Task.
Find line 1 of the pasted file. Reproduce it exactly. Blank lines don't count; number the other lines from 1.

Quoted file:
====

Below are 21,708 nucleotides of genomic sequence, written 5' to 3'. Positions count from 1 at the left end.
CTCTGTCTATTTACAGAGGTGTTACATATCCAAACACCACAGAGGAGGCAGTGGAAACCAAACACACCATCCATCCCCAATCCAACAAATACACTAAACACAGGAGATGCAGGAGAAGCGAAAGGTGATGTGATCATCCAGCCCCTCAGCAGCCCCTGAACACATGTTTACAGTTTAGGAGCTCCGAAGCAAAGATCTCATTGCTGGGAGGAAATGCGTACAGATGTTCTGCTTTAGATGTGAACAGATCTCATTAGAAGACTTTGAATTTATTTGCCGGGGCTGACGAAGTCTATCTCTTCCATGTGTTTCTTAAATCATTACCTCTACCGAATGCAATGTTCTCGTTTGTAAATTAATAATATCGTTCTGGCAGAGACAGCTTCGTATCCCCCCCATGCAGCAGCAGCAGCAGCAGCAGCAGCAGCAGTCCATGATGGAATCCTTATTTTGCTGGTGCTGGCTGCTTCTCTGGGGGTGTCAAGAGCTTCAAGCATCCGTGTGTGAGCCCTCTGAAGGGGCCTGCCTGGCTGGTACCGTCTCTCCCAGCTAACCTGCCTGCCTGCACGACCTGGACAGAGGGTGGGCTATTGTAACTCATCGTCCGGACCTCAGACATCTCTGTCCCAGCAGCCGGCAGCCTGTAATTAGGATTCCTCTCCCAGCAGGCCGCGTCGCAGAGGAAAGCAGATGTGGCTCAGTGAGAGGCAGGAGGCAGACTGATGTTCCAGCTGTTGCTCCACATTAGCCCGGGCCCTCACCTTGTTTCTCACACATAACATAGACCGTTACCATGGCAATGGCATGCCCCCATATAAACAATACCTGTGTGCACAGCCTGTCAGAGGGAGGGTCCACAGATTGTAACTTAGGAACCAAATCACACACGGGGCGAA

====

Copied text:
Below are 21,708 nucleotides of genomic sequence, written 5' to 3'. Positions count from 1 at the left end.